The world of analytics and data is an important part of the education landscape. However, most faculty have not felt its reach. That is likely to change in the near future.
Analytics in education is used to analyze data in order to improve educational success (see Sheila MacNeil, Lorna M. Campbell, and Martin Hawksey, “Analytics for Education,” for an introduction to analytics). As more attention is paid to higher education and its costs, politicians, policy makers, and the public will continue to demand greater success in the classroom through measuring unsatisfactory drop and failure rates.
The fear of course is that faculty positions will be tied to pass rates and that might lead to job losses or a reduction of rigor in order to maintain employment. As a result faculty usually cringe at the mention of data concerning their pass rates even if they are assured by administrators that their data will not be used against them.
The John N. Gardner Institute for Excellence in Undergraduate Education’s Gateways to Completion (G2C) is attempting to alleviate this conundrum by having faculty develop solutions for their course redesigns in conversation with their deans and other administrators. As councilor on the AHA Teaching Division (TD), I was asked to attend the Annual Gateway Course Experience Conference last year, and I also attended the conference this year from April 11-14. I interacted with history faculty from the G2C one-day conference on Saturday and then with faculty, analysts, and administrators from different parts of the United States from April 12-14 concerning their use of analytics and course redesign.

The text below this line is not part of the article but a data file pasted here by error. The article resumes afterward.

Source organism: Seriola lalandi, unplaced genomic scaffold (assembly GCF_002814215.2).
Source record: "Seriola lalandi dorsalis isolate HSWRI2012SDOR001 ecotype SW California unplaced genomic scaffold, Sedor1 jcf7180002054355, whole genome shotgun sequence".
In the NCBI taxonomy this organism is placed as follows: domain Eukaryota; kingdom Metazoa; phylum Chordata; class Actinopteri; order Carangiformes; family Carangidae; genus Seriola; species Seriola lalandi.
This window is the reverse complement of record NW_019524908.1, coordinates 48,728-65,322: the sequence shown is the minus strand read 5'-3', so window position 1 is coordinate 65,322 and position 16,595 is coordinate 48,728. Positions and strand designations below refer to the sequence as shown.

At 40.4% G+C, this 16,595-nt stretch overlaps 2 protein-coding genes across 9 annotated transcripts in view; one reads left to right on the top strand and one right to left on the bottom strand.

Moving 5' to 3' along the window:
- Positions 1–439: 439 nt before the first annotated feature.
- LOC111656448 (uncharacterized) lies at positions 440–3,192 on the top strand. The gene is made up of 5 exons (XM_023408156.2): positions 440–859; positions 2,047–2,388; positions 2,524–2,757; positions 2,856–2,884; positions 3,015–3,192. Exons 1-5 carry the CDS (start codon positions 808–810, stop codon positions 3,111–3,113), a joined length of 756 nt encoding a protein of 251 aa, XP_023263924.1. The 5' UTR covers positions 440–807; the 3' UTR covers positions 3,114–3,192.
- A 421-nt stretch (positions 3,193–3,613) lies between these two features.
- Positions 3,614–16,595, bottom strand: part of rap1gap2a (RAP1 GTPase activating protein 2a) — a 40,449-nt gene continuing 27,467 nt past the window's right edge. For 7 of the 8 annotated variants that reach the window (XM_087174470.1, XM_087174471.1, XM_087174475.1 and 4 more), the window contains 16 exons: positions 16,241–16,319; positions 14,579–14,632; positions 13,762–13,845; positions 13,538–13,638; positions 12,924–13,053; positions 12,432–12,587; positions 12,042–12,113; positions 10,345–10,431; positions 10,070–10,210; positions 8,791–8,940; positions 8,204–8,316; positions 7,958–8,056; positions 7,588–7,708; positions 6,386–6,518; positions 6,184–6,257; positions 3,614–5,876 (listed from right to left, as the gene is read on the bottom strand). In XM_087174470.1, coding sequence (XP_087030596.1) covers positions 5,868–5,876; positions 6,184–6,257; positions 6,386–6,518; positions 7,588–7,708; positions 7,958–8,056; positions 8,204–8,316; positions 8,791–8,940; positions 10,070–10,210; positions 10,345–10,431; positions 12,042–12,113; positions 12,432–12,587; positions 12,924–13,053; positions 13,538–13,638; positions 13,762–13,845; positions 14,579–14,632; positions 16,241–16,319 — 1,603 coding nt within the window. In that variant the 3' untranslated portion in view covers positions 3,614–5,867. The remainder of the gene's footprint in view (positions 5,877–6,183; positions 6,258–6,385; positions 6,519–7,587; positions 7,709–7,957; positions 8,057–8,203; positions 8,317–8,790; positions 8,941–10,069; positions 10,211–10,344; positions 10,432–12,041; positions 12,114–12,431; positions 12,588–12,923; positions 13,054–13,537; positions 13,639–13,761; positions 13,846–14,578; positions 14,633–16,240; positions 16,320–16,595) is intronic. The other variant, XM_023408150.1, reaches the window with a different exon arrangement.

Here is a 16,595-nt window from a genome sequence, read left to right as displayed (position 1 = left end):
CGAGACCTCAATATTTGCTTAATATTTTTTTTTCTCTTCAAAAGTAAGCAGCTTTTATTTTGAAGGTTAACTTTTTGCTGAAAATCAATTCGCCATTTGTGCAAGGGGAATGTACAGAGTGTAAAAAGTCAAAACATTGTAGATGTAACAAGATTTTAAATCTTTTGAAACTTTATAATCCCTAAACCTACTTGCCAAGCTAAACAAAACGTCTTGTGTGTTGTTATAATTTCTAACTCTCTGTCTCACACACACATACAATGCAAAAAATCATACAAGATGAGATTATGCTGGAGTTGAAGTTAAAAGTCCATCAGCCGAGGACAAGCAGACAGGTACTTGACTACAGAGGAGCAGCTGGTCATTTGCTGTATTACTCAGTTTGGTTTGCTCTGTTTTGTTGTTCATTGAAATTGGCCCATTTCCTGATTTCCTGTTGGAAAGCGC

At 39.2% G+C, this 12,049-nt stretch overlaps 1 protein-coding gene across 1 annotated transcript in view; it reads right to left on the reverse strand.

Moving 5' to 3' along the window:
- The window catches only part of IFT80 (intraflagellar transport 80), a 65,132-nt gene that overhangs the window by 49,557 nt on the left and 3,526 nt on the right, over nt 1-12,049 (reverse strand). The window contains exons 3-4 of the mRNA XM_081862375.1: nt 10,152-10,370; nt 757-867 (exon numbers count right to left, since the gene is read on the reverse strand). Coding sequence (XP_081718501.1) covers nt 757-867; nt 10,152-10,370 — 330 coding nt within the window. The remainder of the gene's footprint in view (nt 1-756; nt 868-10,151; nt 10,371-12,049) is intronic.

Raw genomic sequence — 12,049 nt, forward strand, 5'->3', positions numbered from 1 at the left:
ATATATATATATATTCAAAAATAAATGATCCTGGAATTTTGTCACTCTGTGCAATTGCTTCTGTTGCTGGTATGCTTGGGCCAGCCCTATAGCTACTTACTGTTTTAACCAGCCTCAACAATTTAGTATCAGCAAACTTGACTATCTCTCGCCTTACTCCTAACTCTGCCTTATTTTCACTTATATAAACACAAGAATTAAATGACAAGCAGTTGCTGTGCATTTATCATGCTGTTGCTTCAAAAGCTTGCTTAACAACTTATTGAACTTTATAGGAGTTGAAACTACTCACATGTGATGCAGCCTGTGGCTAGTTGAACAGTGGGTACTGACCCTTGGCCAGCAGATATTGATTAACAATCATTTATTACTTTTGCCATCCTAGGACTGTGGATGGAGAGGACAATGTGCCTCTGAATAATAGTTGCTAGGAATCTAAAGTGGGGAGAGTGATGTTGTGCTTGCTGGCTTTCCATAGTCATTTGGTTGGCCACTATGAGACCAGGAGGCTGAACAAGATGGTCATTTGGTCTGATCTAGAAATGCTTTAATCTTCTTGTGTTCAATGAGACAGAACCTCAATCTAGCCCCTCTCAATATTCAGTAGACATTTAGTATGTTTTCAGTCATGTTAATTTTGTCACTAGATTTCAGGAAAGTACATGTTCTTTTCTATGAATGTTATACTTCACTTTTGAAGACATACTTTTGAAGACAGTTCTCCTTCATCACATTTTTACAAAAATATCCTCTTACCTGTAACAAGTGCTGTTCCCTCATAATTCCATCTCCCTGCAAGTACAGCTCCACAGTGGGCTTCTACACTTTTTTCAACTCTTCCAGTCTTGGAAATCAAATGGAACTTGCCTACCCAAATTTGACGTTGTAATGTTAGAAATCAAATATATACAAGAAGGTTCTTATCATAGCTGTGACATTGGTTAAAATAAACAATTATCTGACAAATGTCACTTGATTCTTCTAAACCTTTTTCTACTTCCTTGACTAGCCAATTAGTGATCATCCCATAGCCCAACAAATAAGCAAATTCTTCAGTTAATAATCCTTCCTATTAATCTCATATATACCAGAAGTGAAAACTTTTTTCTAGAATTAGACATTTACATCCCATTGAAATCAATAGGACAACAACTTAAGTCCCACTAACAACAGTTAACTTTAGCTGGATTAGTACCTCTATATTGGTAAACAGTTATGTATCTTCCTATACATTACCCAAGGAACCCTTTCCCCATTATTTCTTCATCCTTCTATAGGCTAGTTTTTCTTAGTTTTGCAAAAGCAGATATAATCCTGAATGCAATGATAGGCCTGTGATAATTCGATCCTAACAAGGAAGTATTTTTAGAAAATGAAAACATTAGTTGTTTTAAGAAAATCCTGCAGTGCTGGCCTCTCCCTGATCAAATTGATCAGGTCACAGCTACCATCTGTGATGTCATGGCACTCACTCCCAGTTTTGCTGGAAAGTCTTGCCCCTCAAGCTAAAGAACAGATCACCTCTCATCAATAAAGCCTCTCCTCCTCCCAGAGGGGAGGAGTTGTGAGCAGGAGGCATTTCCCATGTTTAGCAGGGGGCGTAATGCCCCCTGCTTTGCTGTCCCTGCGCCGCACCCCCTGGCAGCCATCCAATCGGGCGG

Because analytics and data are becoming important within academia, and introductory history survey courses tend to have high drop and failure rates, the AHA felt it was important for someone from the TD to keep abreast of what is occurring in order to better inform our members of these changes. In particular the AHA seeks to support faculty-driven solutions concerning attrition rates, instead of accepting top-down solutions. A faculty-driven philosophy is what also led to the development of the Tuning Project, and the AHA is working with the G2C program to help provide discipline expertise as well as support its faculty-driven efforts.
Our first joint presentation occurred at the 2015 AHA annual meeting with Enhancing Undergraduate Student Success. With 30 faculty in attendance, the panelists provided data related to their history survey courses and discussed their early redesign efforts. One of the interesting takeaways from that presentation is that those in attendance were familiar with the issue of retention, and wanted to know more about the nuts and bolts of course redesign. Currently the TD is working with G2C and others to provide sessions on how to use data in developing course redesign.
As the year moves forward the TD will continue to explore how analytics and data are affecting the teaching of history and the profession. We would like to hear from our members or nonmembers concerning their own experiences or concerns related to this topic so that we can better fulfill the TD’s role in advocating for the maintaining of rigor in the teaching of history and ensuring that solutions related to student success are faculty driven.
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The author, Trinidad Gonzales, is a history instructor at South Texas College. His articles have appeared in the books War along the Border: The Mexican Revolution and Tejano Communities, and Hybrid Identities. His current book project is Imperial Ethnicities: Mexicanos, México Texanos, México Americanos, and the Politics of Rights and Citizenship. It examines processes of United States colonization of Mexicans in the Lower Rio Grande Valley. Gonzales is a councilor of the American Historical Association’s Teaching Division (2014-2017) and is the former coordinator of the Mexican American studies degree at South Texas College.